Tips for First Time Moms Buying a Breast Pump
Breastfeeding can seem simple from the surface. All you need is to feed the baby, and you're set, right? If you're taking some time away from your baby, need to head back to work, or you find that your baby prefers the bottle, you might need to buy and learn how to use a breast pump. The breast pump includes many options to choose from, including various prices, shapes, and sizes that can make it a breeze to provide nutrition for your baby.
What Features Should Be Considered for A Breast Pump?
Before purchasing a breast pump, it's important to first narrow down what you need from a breast pump or what features are essential for your lifestyle. With many options available on the market, consider the following before choosing your go-to pump.
- Frequency of Use: Determine how often you'll be needing to use your breast pump. If you're going to be away from the baby for more than a few hours or heading back to work full-time, an electric pump may be a better option. If you're only gone from your baby for short periods, you might be fine using a hand pump that allows you to shield your breast and use the handle to squeeze the milk out.
- Speed of Pumping: On average, a pumping session can last between 5-15 minutes per breast, depending on how full they are. If you're in a time-crunch situation, or you're going to have to pump at work, an electric pump or double-breast pump might help speed up the milk production process.
- Budget: You can purchase breast pumps from many sources, including department stores, baby product retailers, online shops, or medical grade supply stores. Think about the budget you're able to spend on a breast pump. If you need to buy a less expensive option, always choose a reputable brand and read reviews. In general, a manual model breast pump will cost less than an electric pump.
- Electricity Supply: Will you always have access to power and an outlet? If not, you might want to re-consider using an electric pump with a built-in rechargeable battery or make sure a rechargeable battery pack is included with your pump. If you're concerned this might be an issue, a manual pump would be an excellent backup option.
- Breast Shield Size: A breast shield is a cone-shaped cup that sits over your nipples. If you think that the standard size could be too small, check with the specific brand about other options, as they usually have larger sizes available.
- Hands-Free: Do you want to be able to do other things while pumping, or do you plan to relax and take a break during that time? Using a hands-free shield or pump allows you to do other things while pumping your milk.
- Transport: Will you be using this pump at home, or will you need to travel with your pump? Some breast pumps can be hard to clean, take apart or assemble, making them difficult to transport around. Consider the breast pump's weight and noise level with the type of situation you'll be pumping in. If you need to be discreet, you'll probably prefer an electric pump.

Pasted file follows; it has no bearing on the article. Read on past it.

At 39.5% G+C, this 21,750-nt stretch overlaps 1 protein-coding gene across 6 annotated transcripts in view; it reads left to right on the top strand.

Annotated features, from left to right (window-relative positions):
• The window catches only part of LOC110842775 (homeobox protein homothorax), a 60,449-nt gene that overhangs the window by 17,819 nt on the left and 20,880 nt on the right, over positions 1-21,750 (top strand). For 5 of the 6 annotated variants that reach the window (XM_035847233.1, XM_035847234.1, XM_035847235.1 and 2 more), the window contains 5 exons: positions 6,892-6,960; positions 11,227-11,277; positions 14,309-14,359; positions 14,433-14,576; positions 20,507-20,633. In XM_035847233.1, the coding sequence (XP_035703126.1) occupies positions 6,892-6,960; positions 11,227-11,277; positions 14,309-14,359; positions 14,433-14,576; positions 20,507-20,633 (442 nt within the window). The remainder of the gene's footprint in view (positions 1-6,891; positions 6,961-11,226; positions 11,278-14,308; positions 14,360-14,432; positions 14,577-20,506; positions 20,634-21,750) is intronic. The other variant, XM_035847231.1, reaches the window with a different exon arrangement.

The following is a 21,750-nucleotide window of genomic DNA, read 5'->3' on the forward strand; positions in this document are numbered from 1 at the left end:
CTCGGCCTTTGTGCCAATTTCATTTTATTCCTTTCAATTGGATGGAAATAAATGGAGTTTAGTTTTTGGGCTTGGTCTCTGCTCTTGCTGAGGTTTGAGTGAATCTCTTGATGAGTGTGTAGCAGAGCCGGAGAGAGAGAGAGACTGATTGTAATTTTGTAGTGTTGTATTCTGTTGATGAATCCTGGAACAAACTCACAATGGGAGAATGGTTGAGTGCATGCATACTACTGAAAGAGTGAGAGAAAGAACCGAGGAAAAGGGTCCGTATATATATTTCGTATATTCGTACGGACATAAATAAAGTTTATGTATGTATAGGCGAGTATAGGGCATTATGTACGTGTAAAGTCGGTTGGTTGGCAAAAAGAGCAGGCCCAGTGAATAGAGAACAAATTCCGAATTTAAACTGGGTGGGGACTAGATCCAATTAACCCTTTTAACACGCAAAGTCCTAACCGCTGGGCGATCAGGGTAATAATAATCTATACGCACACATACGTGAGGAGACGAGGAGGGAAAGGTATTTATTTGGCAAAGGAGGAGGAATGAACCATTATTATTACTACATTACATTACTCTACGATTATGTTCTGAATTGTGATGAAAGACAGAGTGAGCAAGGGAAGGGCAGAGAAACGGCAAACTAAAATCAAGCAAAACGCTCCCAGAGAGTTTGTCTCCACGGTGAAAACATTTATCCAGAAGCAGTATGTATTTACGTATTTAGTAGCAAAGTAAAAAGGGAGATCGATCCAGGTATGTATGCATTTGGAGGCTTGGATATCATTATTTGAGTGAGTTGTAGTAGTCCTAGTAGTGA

Accessories to Help with Breast Pumping
Besides purchasing the actual breast pump, there are lots of other products and pumping accessories that can make your life a bit easier. Once you've decided on the type of pump, consider grabbing these additional products to make pumping a breeze.
Hands-Free Bra: There are two options here. You can opt for the bra or buy a wireless breast pump. Using a hands-free model relieves you of the need to hold the breast shields in place and allows you to do other activities during your pumping session.
Extra Parts: Make sure to have spare parts so that you don't have to continuously clean and use the same ones. Having at least two to three sets will allow you more flexibility.
Rechargeable Battery Pack: It's always good to have an extra battery pack for your pump if it doesn't already include one so you don't have to attach it to an outlet. Check with your specific model to find out what type of voltage you'll need.
- Lactation Massager: If you want your milk to release faster, or you need to clear out clogged ducts, investing in a lactation massager will help with both issues.
Tips to Make Breast Pumps Easier
Once you've chosen a pump and have your accessories, it's time to get pumping. Check out these tips to ensure a smooth, easy time with your machine.
- Use Lubrication: Your nipples may feel sore or uncomfortable after or during your pumping session. It could be from rubbing, moving, or the suction against your skin. Adding lubrication like olive oil or coconut oil before feeding will help relieve this pain and is safe for your baby to drink if it gets into your milk.
- Stimulate Letdown: You might find it hard to get your milk to flow while you're away from your baby. This is totally normal! To help encourage let down, keep some type of visual cue with you, such as a picture of your baby or their blanket while you pump.
Length of Pump: Don't stress out if longer pumping sessions aren't working for you. Try to do shorter, more frequent pumping sessions instead of longer pumping sessions. You'll feel more comfortable and see better results.
- Keep Extra Parts: Always keep backup parts on you or at work, so you never worry about not being able to pump if you forgot your main set or if something happens to break. Being prepared will help to ensure a stress-free pump.
- Use Storage Bags: Always have storage bags on hand to fill with your milk, and don't feel like you have to fill them up completely before storing them. Smaller batches will be easier to thaw out and are less likely to spill over.
Finding a breast pump doesn't have to be overwhelming. By considering what's important to your body and your needs, you can find a pump that works with your lifestyle. Remember to give yourself grace during this process and that it's okay to adjust your pumping process to make it feel right for you.